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CAM Approaches to Health and Healing

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HERE'S WHAT YOU NEED TO KNOW: A Short History of Medicine. I have an earache: ... Chiropractic and. Osteopathic manipulation ... CHIROPRACTIC ... – PowerPoint PPT presentation

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Title: CAM Approaches to Health and Healing


1
CAM Approaches to Health and Healing
  • Ronald Schneeweiss MBChB
  • Professor, Family Medicine
  • Michael Ryan MD
  • Associate Professor, Medicine

2
HERE'S WHAT YOU NEED TO KNOW A Short History of
Medicine
  • I have an earache
  • 2000 B.C. -Here, eat this root.
  • 1000 A.D. -That root is heathen. Here, say this
    prayer.
  • 1850 A.D. -That prayer is superstition. Here,
    drink this potion.
  • 1920 A.D. -That potion is snake oil. Here,
    swallow this pill.
  • 1965 A.D. -That pill is ineffective. Here, take
    this antibiotic.
  • 2000 A.D. -That antibiotic is artificial. Here,
    eat this root.
  • (Nutrition News Focus, October 29, 1999.)

3
Neolithic Trephining
4
What is CAM? (Complementary/Alternative Medicine)
  • Complementary and alternative medicine is a group
    of diverse medical and health care systems,
    practices, and products that are not presently
    considered to be part of conventional medicine.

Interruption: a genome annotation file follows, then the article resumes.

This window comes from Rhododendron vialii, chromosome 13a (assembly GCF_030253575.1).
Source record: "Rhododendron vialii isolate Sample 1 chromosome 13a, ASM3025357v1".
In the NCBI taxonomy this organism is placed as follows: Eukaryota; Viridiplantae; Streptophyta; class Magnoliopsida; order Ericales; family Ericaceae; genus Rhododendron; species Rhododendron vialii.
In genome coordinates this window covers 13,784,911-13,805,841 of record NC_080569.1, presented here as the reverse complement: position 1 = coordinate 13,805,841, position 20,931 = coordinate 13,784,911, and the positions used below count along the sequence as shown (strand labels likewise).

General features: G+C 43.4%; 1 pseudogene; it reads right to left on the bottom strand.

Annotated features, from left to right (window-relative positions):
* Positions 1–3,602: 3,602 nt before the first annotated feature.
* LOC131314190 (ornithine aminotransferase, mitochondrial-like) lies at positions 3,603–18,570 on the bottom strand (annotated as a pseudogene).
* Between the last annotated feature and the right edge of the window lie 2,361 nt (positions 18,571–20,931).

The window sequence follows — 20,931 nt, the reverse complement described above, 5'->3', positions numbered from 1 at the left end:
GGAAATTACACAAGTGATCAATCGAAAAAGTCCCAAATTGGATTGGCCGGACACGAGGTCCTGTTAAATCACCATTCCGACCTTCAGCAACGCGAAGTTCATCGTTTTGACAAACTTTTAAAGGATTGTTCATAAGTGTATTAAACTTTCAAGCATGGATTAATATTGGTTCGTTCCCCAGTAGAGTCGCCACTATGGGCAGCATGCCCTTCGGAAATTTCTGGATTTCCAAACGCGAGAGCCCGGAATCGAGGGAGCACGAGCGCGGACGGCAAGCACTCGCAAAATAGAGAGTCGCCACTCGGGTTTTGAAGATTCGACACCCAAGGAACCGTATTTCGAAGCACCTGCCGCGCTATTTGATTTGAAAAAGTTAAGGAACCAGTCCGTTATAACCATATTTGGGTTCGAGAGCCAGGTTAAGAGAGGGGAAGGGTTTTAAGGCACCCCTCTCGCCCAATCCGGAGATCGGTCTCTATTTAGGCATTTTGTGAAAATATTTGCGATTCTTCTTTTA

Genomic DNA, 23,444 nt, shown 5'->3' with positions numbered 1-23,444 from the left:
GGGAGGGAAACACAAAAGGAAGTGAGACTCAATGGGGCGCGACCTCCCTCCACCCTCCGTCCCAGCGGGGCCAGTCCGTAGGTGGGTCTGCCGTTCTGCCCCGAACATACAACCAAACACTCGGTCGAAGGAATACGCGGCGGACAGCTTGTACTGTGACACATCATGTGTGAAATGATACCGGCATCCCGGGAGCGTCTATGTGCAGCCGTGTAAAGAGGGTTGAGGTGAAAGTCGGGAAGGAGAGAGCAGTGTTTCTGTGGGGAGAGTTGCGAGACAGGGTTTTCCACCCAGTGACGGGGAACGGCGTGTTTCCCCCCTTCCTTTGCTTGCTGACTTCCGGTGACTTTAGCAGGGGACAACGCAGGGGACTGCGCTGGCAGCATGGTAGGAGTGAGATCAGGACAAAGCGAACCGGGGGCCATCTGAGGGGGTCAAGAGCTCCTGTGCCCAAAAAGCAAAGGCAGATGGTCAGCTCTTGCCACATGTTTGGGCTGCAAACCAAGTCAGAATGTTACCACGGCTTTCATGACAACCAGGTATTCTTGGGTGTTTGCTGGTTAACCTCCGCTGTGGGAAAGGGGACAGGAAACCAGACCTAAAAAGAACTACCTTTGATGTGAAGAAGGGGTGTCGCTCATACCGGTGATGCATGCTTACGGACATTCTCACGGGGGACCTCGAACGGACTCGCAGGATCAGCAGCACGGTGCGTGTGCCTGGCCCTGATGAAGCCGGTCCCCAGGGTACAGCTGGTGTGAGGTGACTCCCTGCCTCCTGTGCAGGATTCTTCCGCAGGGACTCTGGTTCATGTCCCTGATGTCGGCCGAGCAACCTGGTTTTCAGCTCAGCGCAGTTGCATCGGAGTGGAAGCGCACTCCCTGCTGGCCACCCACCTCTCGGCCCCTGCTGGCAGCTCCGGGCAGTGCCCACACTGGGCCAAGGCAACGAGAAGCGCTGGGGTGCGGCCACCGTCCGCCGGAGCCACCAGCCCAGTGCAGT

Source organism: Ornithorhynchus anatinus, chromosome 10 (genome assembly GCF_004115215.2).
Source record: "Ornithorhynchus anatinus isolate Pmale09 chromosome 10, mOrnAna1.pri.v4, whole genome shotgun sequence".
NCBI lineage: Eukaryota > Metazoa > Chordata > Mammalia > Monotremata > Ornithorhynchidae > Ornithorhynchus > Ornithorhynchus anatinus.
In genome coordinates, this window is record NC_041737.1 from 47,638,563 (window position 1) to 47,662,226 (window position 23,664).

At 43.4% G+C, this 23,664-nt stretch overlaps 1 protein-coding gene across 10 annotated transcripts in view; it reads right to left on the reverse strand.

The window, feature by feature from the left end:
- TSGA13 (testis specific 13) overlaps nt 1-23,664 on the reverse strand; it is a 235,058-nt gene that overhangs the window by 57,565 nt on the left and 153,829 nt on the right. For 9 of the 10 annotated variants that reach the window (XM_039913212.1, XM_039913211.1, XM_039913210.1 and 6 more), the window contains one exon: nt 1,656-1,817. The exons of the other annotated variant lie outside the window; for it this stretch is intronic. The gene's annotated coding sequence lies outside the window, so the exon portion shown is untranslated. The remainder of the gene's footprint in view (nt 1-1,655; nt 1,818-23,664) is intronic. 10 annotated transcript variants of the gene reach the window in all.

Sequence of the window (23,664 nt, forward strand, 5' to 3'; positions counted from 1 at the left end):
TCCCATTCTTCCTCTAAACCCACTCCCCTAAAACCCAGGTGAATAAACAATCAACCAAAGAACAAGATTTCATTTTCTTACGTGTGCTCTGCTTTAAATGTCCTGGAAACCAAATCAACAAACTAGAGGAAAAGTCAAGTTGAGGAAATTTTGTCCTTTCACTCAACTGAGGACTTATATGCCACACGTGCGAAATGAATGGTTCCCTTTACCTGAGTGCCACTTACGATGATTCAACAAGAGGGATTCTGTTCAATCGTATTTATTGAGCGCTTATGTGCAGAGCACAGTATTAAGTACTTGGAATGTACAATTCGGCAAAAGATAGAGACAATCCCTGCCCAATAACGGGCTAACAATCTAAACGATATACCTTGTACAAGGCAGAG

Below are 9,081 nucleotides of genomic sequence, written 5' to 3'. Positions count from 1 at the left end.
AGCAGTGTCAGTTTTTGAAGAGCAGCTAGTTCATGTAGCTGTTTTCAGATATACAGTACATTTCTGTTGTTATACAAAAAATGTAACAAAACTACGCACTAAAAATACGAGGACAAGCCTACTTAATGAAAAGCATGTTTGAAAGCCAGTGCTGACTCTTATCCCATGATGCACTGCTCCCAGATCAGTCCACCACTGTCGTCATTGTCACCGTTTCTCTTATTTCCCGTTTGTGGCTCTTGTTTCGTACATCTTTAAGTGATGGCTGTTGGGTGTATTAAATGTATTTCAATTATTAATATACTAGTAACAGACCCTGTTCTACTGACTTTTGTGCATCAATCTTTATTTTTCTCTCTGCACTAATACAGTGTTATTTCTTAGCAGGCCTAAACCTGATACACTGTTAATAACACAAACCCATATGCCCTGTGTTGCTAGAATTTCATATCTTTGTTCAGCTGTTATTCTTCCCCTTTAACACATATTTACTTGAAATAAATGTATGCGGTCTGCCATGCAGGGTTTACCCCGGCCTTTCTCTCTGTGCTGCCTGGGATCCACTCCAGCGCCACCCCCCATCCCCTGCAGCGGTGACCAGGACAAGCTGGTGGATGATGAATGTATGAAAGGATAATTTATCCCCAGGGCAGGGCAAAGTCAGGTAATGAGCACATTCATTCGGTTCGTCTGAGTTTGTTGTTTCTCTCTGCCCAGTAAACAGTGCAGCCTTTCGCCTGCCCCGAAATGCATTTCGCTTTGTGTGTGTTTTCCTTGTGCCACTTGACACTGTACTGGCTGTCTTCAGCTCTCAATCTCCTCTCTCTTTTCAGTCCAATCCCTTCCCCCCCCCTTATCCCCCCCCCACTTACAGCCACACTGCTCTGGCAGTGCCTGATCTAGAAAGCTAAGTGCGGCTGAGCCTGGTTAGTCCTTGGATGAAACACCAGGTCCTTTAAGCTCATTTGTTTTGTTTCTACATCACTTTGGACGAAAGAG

• NCCAM definition www.nccam.nih.gov

5
CAM Therapies/Domains (NCCAM)
  • 1. Mind-Body Interventions
  • 2. Biologically-based therapies
  • 3. Manipulative/Body-Based Methods
  • 4. Alternative Medical Systems
  • 5. Energy Therapies

6
CAM Use in the USA
  • 42 of US population used CAM in 1997 (vs 30 in
    1990).
  • In 97 there were 629 million visits to CAM
    providers vs 386 million visits to 10 MDs
  • Expenditures on CAM in 2002 exceeded 26 billion
    (58 were out-of-pocket expenses).
  • Use of dietary supplements has skyrocketed over
    the past 10-15 years (5 billion in 2002).

7
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8
  • Why do Patients Use CAM?

9
Why do Patients Use CAM?
  • More congruent with values, beliefs,
    philosophical orientation towards health.
  • More active participation in care.
  • Perceived safety and lower cost.
  • Conventional medicine options are exhausted, pose
    significant risks or are of indeterminate
    effectiveness
  • e.g. terminal illness, chronic diseases,
    ill-defined painful conditions, chronic
    refractory symptoms of aging arthritis, benign
    forgetfulness, dementia.

10
Characteristics of Adult CAM Users
  • In USA
  • Highly educated
  • Holistic orientation to health
  • FemaleMale31
  • Higher socio-economic status
  • WHO data indicates that 65-80 of the worlds
    population (developing countries) depend chiefly
    on
  • plant medicine for their primary health care

11
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12
60 of patients do not tell their physician about
their CAM use?

Why Not?
13
Why do patients not tell their physician about
their CAM use?
  • 60 - My doctor never asked.
  • 60 - It wasnt important for my doctor to
    know.
  • 20 - My doctor wouldnt understand.
  • 14 - My doctor would disapprove.
  • 70 of patients see their MD before or
    concurrent with
  • their visits to a CAM provider
  • Eisenberg DM. Ann Int Med 2001135(5)344-51

14
What do physicians need to know about CAM?
  • Ask/counsel patients about their CAM use